So as I walked into the studio at 2 AM, just that tiny bit on edge I sometimes am at first when walking into a cavern without bright lights or windows to the real world, I swept through my beginning routines without even taking my coat off. Master power on, tape reel spun into place and leadered, editing block and tape moved into place and tape deck started as I would listen to a few paragraphs to put me in that special place between art and crass commercialism, where my best work was done. It was sort of my standard flourish I guess, a middle finger tossed off to my fears, ignoring the tingling in my spine and shouting "AHA" like a Monty Python character might to a Frenchman.

One last note, I'd been working on a job that afternoon that had required me to lower the tape speed as quality was far less an issue than expense. I did it so rarely that it's no wonder I didn't remember.

As I slipped off my coat, my back to the black hole, the voice began. Imagine the deepest voice you've ever heard, in slow motion, half time actually. Now play it at 120 decibels, about the volume of a jet passing overhead so close you can jump up and tap the fuselage.

Had I not already been mostly bald...

There's this feeling I get that maybe everyone else experiences in exactly the same way and we've just never told each other. It's pretty close to those times when I've tried to change a light fixture without flipping off the breaker because the basement's just too far away. It's that jolt of electricity after which you still tingle, and quickly check yourself out to make sure you're not smoking from any orifice.

I can't say for certain that in the split second decision to whip around and hit any switch that would end the terror, was a voice that said "remember, the black hole is that way too"; but I'm betting it was there. I did hit the switch, the voice did stop, and my mind's eye did catch the (perhaps) reflected movement slightly stage left (maybe it was a monster), and I suffered the same shock again only this time it nearly sat me down as my legs couldn't take the banging together.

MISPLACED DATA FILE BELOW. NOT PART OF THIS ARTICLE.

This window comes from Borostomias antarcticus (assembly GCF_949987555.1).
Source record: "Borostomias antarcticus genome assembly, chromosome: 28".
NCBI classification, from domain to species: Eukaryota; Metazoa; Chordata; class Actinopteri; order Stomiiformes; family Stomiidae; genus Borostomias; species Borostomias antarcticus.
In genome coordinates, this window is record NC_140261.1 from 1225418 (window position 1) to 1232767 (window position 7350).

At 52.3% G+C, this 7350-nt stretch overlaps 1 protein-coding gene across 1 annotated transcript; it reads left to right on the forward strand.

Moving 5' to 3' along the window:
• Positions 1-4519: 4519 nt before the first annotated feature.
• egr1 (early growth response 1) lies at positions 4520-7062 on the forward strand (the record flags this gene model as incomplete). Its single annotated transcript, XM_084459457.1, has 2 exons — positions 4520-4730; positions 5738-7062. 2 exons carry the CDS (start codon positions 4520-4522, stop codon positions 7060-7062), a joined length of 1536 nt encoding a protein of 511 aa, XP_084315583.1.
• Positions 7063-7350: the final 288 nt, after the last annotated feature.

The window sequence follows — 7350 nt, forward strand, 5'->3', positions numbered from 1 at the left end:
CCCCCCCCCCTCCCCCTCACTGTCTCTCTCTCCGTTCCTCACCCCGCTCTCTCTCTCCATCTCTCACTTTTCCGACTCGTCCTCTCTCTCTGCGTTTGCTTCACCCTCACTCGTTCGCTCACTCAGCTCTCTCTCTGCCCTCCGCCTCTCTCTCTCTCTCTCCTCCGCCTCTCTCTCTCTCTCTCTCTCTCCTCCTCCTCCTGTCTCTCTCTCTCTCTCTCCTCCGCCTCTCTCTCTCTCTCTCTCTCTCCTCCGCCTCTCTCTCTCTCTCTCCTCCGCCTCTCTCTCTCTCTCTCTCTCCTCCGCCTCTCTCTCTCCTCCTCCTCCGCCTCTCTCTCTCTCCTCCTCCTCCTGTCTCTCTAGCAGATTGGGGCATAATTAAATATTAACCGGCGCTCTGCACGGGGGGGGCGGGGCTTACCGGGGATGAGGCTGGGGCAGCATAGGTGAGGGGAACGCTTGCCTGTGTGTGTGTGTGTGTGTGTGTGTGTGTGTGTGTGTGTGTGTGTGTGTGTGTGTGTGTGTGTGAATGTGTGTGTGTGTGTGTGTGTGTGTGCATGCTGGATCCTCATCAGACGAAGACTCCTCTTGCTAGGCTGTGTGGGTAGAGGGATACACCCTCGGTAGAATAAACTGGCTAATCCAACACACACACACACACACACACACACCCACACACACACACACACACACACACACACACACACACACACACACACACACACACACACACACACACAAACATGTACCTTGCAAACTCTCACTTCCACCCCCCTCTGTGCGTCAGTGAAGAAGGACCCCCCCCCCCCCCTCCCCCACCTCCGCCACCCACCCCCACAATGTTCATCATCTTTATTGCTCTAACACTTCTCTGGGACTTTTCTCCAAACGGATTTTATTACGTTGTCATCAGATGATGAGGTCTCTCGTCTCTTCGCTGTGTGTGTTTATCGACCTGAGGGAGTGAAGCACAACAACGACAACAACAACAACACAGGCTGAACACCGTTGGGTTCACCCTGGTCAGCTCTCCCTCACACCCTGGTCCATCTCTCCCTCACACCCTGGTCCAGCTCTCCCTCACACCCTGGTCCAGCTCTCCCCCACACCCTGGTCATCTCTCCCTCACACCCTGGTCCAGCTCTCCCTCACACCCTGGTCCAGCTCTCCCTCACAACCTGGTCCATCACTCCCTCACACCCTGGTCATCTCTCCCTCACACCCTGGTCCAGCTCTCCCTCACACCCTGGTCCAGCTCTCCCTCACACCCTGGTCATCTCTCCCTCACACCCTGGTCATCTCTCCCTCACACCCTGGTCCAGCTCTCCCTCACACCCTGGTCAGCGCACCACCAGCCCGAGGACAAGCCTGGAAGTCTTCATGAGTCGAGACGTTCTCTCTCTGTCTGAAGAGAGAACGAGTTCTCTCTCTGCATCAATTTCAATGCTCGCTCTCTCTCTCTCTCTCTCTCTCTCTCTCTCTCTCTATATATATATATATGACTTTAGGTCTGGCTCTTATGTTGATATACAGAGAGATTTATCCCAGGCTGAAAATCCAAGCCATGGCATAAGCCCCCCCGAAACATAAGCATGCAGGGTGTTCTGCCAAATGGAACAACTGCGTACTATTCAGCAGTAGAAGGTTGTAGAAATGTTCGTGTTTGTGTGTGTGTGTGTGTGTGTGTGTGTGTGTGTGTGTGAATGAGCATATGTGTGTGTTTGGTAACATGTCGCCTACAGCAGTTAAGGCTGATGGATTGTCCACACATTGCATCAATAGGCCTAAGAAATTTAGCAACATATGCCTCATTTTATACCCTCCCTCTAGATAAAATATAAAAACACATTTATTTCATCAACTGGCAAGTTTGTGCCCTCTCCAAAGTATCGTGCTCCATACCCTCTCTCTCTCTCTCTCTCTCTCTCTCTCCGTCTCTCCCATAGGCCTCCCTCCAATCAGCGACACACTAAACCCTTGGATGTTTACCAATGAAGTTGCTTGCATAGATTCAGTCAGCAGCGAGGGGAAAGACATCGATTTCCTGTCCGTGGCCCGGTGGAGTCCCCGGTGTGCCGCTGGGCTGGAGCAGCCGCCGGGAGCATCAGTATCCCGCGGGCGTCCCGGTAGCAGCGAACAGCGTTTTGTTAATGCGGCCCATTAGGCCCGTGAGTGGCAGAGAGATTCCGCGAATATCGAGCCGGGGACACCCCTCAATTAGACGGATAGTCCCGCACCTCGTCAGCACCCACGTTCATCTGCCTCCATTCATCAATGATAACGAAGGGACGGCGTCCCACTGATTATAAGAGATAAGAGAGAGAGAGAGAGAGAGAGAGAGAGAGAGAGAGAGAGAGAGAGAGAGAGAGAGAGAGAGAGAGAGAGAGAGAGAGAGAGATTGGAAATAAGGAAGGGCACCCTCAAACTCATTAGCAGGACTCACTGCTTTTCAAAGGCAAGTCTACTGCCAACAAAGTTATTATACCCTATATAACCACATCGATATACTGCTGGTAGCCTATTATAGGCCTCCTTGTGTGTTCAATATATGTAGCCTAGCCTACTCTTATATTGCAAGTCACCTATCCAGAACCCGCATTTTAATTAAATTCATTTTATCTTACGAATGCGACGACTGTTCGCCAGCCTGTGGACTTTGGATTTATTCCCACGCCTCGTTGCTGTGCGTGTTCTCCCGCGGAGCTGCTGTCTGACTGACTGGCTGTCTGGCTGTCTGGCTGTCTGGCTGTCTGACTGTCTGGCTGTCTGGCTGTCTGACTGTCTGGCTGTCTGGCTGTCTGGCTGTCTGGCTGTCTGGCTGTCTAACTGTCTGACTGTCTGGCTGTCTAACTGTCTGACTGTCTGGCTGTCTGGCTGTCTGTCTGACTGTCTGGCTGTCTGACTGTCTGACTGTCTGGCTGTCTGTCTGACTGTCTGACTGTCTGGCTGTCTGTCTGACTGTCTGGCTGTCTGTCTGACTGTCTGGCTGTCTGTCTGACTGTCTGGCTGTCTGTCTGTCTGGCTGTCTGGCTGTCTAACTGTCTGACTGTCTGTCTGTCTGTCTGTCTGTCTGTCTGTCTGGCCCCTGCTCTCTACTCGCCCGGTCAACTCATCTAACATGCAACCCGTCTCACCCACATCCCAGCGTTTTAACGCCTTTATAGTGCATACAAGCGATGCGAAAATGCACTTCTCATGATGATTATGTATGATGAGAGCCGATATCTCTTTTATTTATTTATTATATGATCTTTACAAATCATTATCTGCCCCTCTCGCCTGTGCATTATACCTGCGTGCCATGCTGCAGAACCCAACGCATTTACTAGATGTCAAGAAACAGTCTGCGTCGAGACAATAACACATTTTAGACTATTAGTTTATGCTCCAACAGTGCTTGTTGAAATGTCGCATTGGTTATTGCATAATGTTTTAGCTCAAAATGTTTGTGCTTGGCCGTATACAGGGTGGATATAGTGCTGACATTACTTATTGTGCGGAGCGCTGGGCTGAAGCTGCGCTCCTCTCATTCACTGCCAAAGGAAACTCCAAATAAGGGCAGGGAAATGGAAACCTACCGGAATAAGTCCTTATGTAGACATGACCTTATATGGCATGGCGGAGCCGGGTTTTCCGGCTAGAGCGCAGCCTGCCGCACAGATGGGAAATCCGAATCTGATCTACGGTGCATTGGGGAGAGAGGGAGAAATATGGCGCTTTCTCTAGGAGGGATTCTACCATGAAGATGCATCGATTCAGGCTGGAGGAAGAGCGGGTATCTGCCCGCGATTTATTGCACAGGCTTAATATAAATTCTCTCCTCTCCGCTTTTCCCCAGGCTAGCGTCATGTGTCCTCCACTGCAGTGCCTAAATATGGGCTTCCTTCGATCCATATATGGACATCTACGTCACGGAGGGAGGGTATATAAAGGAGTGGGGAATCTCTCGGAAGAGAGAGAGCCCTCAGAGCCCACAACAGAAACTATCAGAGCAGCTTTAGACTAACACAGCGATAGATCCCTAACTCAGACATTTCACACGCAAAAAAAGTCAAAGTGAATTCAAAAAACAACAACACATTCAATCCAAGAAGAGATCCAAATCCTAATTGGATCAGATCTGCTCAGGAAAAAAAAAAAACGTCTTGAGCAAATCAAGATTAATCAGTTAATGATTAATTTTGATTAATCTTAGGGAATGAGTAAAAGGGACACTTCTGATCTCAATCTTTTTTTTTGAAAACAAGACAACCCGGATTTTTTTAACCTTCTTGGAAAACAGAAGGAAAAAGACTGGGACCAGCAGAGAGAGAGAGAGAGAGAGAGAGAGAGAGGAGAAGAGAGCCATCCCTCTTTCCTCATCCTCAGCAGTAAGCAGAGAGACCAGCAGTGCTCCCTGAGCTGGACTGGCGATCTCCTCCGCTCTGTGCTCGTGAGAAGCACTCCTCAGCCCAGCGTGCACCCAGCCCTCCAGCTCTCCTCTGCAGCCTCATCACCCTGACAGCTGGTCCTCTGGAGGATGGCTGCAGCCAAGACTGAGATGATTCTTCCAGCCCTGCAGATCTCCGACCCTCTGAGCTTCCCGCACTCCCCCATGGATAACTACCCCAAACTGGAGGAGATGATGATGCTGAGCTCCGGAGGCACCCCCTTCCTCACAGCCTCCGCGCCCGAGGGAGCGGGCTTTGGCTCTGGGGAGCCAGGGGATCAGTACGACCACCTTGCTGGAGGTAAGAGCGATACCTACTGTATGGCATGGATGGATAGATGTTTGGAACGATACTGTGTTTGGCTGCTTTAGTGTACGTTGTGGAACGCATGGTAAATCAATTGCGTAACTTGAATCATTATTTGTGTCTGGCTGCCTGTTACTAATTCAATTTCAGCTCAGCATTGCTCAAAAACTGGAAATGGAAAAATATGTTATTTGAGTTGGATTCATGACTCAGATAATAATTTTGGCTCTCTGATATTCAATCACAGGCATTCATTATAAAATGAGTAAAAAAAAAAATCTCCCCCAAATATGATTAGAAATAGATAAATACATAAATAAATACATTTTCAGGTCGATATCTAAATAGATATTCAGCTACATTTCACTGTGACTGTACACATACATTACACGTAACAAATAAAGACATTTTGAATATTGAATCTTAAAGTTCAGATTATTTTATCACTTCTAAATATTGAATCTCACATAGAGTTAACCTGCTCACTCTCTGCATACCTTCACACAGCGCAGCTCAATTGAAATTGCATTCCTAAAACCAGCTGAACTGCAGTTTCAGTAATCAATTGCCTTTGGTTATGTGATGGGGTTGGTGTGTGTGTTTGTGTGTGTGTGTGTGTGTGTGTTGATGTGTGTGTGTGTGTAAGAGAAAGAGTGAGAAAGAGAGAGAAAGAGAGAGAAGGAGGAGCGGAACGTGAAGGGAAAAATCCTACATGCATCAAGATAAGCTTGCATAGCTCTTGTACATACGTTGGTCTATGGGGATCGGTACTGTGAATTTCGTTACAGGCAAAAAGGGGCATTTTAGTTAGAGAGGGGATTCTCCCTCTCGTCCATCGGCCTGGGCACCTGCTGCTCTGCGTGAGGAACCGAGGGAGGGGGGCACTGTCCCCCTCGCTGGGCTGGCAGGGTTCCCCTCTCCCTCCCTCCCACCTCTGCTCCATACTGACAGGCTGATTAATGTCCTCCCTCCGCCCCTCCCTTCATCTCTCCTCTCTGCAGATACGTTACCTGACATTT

It might have been a half hour before I regained my composure. Of course I wanted to turn on more lights, but the studio lights were actually out of the control room, down a little hall and then reach your hand into the pitch dark of a room so large any number of miscreant malevolencies could have been lurking; so I put that on hold for the time being.

It's always been a bit of a contest anyway, a sort of "you're too damn old for this fetish so open that door and fling yourself into the dungeon because if you don't I will shame you forever and ever." Otherwise I'd simply acknowledge I have this childish perhaps, but nevertheless real neurosis, and just turn the freaking lights on when I enter a room just in case, shame be damned.

Well, too late now, did I mention it was 2 AM? Well just about then I start smelling this odd smell, though it was hard to tell through the cigarette smoke I was chaining together like a squall line of serious angst. It was a little rotten eggy or I'd not have paid it any attention at all, but that being the nasal color of natural gas, I thought I should at least follow it a moment. Wouldn't ya know it, it led to the basement door; a basement that had a light switch certainly, but one I'd need to open the door to reach and it was about that time I noticed that it wasn't really eggy at all, but sulphuric, as if someone had been lighting match books because they'd been walled into the basement like some Amontillado thing and all they had to keep them warm was a stack of matchbooks with that draw Winky contest printed on them. Or maybe it was a gate to hell that just opened at the foot of the stairs; I couldn't decide without opening the door to take a look and if it was Asmodeus... that would have really spooked me.

Well that kinda did it, I was really unnerved now and walked back to behind my desk doing my best to not catch my reflection in the window. I stood there wondering what to do, as my deadline wouldn't wait, but my heart pounding in my throat was making it tough to breathe and I was a little worried about being found face up, eyes wide in the morning; just one more young heart attack victim to add to Journal of Medicine statistics.

I stood there, paralyzed, torn between business reality and my reality, as fantasy as it is. And then something really strange happened.

From the pitch black studio room came a sound like no other.